Late last Wednesday afternoon, I went to my local news stand to buy a copy of The Wall Street Journal Europe. Finding the Journal is usually no problem, but this time there was not one copy left. "What is wrong with that journal?" Arlette, the lady in the shop asked. "We have been asked like crazy about that newspaper today."
Indeed, last Wednesday's article on this page by two young economists, Jean-Michel Paul and Gilles Alfandari, on Belgium's extremely high national debt (amounting to 130% of the gross domestic product) and its few remaining harsh options to avoid a financial crisis in the country, did not go unnoticed here. Belgian citizens instinctively feel that the country is sick and are eager for information - information rarely available in the Belgian press.
This is because journalists here know they are not allowed to be "pessimistic" about the economic situation. Journalists and economists are expected to behave in a "politically correct" manner. If they don't, they risk losing their jobs and jeopardize future career opportunities.
This is the hard lesson I learned three years ago. I was sacked for "grievous misconduct" by an Antwerp newspaper because I had written a story in The Wall Street Journal Europe which I had not been allowed to publish in my own newspaper. Reliable sources had stated that the Belgian king had threatened to abdicate rather than sign an abortion law. At that time, six months before he effectively did so, publishing such a story was considered to be "politically irresponsible."
This is also the hard lesson Mr. Paul and Mr. Alfandari have learned since Wednesday. By writing their article Messrs. Paul and Alfandari did something journalists in Belgium are not allowed to do: They have confronted the public with figures and facts that Belgium's political parties do not want floating around.
Although neither of the two authors is a journalist they quickly learned of this unwritten journalistic code. Indeed, they had offered their article to numerous Belgian newspapers before going to the Journal, but none wished to run it. One editor even warned them not be "irresponsible." When the article appeared in the Journal the authors were interviewed by a journalist from Belgian Radio and Television, but the interview was not aired.
Though many Belgians read the Paul-Alfandari piece last week, the Belgian press made little mention of the article or the issues it raised. On Friday, however, the Flemish Socialist newspaper De Morgen cited government circles who considered the article to be a "political maneuver." This, according to De Morgen, was "the reason why Belgian financial newspapers refused to publish it."
Belgian Foreign Minister Willy Claes seems to see his country's troubles as a result of a greater Anglo-Saxon conspiracy. "In this Anglo-Saxon world, there exist organizations and people who prefer to keep a divided Europe condemned to play a secondary role in the great economic arguments, instead of a well-structured Europe," Mr. Claes, a Flemish Socialist remarked. What would be better for the plotters but to destabilize the Belgian currency at the moment this country is presiding the European Community's Council of Ministers?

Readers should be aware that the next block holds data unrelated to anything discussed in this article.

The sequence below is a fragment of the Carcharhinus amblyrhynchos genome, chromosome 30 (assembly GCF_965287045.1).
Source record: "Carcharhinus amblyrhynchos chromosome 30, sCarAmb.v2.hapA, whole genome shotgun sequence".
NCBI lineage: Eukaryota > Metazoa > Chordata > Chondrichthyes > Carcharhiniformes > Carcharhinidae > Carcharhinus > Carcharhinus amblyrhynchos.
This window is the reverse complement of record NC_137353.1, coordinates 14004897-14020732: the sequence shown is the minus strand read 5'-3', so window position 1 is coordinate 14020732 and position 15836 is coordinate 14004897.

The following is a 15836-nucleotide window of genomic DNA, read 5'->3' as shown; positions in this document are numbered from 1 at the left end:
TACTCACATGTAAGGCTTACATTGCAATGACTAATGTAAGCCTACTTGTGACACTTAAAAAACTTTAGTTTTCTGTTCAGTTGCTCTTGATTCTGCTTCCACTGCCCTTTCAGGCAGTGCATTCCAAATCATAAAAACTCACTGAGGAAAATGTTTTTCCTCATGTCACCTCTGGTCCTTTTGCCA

While it is true that The Wall Street Journal Europe sometimes works as a communication channel between the so-called "plotters" and the Belgian population, the reason is more prosaic than the Anglo-Saxon conspiracy theory: The Wall Street Journal Europe happens to be the only newspaper based in Belgium which escapes the control of the Belgian political authorities. Belgium has no independent newspapers, free of influence form the various political parties. There are Christian-Democrat, Socialist and Liberal newspapers. They all share the common interest of the political parties to uphold the Belgian welfare state.
The same problem exists among Belgium's economic authorities. The president of the central bank, Fons Verplaetse, was chief of cabinet to Wilfried Martens, the previous Christian-Democrat prime minister, and is a heavyweight of the syndicalist wing of the Christian Democrat Party. Mieke Offeciers, the new leader of the Flemish Economic Union (VEV), which represents the Flemish entrepreneurs and owns the country's main financial newspaper (De Financieel Ekonomische Tijd), is the former budget minister. She is now expected to scrutinize the policy she was responsible for.
In a reaction to the Paul-Alfandari article, the VEV newspaper wrote last Saturday that the picture of Belgium given by The Wall Street Journal Europe was "not correct." The only thing needed in order to pay back the Belgian government's debts was "for one generation to do without an increase in wealth."
This intertwining of politics, economics and journalism is a direct result of the welfare system. Everybody, including the media and commercial enterprises, receives direct or indirect subsidies from the government. As a consequence those who act "irresponsibly" threaten to bring down the whole fabric of society and make themselves the enemies of the political, economic and media establishment.
Nevertheless, this regime is on the verge of implosion because in an information age closed societies cannot keep their citizens in the dark. Voices from abroad, even those transmitted via Anglo-Saxon communication channels, are getting louder by the day. Initiatives to tighten government control of the press and threaten those who have "pessimistic" and "irresponsible" views with the loss of their jobs, are out of touch with reality. One need not plot against one's country to be able to see that.